[0021] Furthermore, collector-side inverters 122, 128, 134, 140, 146, and 152 allow system 100 to provide symmetric three-phase AC power even during a temporary failure and/or permanent degradation of a subset of the plurality of PV collector units 102. For example, system 100 provides symmetric three-phase AC power even if one or more of collector-side inverters 122, 128, 134, 140, 146, and 152 has failed. If the loss of production of one or more of collector-side inverters 122, 128, 134, 140, 146, and 152 leads to an undesired asymmetry in generation system 100, DC/AC converter 104 is controlled such that real and reactive power is extracted from a conductor with excess power generation and provided to a conductor with a lack of power generation. In some embodiments, system 100 can also be controlled such that a controlled asymmetric generation system is presented to electrical grid 18 to compensate for grid asymmetries such as single-phase faults or asymmetric loads. In other words, system 100 facilitates separately controlling real and reactive power applied to each of conductors 160, 162, and 164.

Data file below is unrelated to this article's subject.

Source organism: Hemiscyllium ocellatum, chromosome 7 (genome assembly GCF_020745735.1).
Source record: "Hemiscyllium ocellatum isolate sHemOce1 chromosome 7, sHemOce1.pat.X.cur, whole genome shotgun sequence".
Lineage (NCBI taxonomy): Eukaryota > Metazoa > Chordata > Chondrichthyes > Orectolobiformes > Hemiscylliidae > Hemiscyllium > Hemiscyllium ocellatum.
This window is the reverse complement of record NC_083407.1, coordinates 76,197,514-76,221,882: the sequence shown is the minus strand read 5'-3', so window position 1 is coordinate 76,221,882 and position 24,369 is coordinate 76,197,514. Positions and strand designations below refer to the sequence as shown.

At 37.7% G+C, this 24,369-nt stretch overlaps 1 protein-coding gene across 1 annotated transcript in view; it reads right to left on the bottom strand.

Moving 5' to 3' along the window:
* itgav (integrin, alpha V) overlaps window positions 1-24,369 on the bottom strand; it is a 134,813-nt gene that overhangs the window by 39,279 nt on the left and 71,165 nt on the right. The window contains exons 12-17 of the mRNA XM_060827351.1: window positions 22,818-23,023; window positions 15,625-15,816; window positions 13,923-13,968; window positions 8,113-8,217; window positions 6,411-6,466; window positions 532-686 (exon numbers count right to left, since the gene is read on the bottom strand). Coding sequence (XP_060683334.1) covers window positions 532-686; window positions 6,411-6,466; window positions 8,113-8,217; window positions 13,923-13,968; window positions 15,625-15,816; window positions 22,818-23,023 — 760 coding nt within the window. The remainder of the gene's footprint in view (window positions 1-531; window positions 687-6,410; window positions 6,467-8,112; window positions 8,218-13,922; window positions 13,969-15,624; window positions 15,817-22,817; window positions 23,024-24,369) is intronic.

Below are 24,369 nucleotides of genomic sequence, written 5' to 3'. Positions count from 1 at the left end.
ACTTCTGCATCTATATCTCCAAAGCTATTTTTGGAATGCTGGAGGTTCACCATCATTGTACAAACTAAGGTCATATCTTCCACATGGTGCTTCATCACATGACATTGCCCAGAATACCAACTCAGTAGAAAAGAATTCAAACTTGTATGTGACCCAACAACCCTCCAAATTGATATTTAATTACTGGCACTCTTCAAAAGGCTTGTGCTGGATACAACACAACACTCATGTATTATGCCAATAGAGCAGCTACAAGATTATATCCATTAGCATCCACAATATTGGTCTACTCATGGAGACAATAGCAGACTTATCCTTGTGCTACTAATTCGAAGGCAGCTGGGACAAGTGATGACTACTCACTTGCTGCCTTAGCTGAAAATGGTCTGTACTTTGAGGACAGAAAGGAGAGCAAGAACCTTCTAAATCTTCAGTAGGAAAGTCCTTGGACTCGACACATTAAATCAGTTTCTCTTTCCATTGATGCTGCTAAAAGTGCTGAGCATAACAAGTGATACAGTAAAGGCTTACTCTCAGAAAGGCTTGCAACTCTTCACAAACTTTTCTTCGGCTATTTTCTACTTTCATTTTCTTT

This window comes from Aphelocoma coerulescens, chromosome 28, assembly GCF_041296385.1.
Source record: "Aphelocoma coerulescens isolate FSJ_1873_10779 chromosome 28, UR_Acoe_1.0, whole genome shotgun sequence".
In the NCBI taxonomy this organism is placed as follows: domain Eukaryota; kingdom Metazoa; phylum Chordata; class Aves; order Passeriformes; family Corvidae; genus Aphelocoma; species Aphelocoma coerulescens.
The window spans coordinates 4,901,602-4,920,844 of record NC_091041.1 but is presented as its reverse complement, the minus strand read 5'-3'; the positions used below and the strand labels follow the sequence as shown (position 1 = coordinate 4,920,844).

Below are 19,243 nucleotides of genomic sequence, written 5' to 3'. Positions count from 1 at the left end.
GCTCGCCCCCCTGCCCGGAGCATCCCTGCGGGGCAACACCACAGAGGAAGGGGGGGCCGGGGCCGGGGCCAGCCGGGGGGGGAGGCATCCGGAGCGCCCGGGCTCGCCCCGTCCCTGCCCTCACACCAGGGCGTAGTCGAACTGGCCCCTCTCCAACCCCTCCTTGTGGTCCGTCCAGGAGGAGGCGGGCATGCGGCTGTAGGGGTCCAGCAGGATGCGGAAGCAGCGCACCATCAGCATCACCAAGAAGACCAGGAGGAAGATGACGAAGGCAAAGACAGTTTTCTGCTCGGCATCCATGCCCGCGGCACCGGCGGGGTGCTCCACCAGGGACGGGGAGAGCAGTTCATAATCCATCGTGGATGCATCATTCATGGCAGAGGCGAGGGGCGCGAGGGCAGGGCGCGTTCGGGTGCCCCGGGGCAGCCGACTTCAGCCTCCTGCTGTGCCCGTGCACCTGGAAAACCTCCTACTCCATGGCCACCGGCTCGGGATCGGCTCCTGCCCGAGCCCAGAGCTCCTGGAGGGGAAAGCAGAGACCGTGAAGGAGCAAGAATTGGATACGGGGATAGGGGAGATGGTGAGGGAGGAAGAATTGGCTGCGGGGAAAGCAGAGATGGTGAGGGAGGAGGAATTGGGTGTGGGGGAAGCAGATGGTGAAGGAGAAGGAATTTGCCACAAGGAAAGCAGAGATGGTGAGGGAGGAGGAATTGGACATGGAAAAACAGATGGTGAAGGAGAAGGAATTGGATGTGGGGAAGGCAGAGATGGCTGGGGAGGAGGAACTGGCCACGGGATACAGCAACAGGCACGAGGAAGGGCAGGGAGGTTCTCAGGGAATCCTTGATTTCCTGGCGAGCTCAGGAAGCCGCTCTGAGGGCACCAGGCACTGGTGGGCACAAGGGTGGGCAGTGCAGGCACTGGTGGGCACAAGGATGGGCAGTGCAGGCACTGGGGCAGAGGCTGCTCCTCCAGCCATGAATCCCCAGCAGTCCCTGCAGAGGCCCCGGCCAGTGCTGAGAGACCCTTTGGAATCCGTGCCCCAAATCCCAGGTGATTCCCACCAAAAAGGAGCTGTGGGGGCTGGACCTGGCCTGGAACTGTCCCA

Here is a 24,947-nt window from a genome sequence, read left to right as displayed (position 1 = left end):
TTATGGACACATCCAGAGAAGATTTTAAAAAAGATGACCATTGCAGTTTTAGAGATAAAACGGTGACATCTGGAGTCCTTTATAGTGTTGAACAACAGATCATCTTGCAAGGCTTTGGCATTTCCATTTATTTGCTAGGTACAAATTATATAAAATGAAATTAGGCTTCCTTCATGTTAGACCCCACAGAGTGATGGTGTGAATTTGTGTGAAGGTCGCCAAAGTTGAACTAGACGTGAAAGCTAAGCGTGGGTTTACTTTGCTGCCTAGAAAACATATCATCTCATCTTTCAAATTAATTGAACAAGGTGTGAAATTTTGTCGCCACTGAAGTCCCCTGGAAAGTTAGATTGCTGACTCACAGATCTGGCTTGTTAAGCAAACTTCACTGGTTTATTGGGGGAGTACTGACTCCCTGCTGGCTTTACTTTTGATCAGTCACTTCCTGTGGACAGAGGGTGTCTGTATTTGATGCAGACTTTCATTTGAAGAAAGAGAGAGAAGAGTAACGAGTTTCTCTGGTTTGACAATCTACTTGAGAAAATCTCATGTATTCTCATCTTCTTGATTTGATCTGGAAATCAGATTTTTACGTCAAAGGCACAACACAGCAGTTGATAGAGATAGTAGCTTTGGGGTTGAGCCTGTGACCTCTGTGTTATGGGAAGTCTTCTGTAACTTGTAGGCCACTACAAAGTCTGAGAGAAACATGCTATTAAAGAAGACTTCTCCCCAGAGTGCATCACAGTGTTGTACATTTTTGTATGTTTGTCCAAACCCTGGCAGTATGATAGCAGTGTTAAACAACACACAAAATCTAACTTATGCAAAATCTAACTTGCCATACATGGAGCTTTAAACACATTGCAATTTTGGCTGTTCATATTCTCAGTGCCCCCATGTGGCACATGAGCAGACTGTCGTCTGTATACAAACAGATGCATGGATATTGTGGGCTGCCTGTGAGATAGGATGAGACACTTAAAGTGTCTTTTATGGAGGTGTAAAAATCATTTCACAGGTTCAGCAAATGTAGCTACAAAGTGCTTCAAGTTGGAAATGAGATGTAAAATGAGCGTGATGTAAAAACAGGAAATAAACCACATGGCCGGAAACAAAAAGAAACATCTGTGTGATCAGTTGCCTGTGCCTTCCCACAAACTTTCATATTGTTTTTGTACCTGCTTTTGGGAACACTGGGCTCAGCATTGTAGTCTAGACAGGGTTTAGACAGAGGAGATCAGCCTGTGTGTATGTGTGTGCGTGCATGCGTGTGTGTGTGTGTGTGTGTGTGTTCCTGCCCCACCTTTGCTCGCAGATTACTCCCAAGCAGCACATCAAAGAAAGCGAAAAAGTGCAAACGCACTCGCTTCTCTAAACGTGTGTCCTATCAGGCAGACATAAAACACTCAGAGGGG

[0022] In some embodiments, collector-side inverters 122, 128, 134, 140, 146, and 152 each include a memory unit 178. For example, memory unit 178 is positioned within, or coupled to, collector-side inverter 122. Memory unit 178 stores operating parameters used to control operation of collector-side inverter 122. More specifically, operating parameters that enable inverter 122 to ride through a grid event may be stored in memory unit 178. The grid event may be identified by system controller 108 and/or identified by inverter 122. For example, memory unit 178 may store a threshold grid voltage power command, a voltage ride through return command, and/or a reactive power command. In some embodiments, inverter 122 operates based on the threshold grid voltage power command when a grid voltage is less than a stored threshold grid voltage. The stored threshold grid voltage may indicate an occurrence of a low voltage ride through event or a zero voltage ride through event. The voltage ride through return command may include a predetermined time period, after which inverter 122 is instructed to begin providing power to electrical grid 18. Thevoltage ride through return command may also include a predefined ramp rate, with which inverter 122 is instructed to provide power to electrical grid 18. The reactive power command may control reactive power output of inverter 122 including when inverter 122 is to provide reactive power. Operating in response to operating parameters stored in memory unit 178 facilitates autonomous control of inverter 122 (i.e., controlling inverter 122 based on operating parameters not received from system controller 108). Moreover, memory unit 178 may include a computer-readable medium, such as, without limitation, random access memory (RAM), flash memory, a hard disk drive, a solid state drive, a diskette, a flash drive, a compact disc, a digital video disc, and/or any suitable memory that enables storage, retrieval, and/or execution of instructions and/or data. Moreover, system controller 108 may adj ust the stored operating parameters prior to an occurrence of a grid event.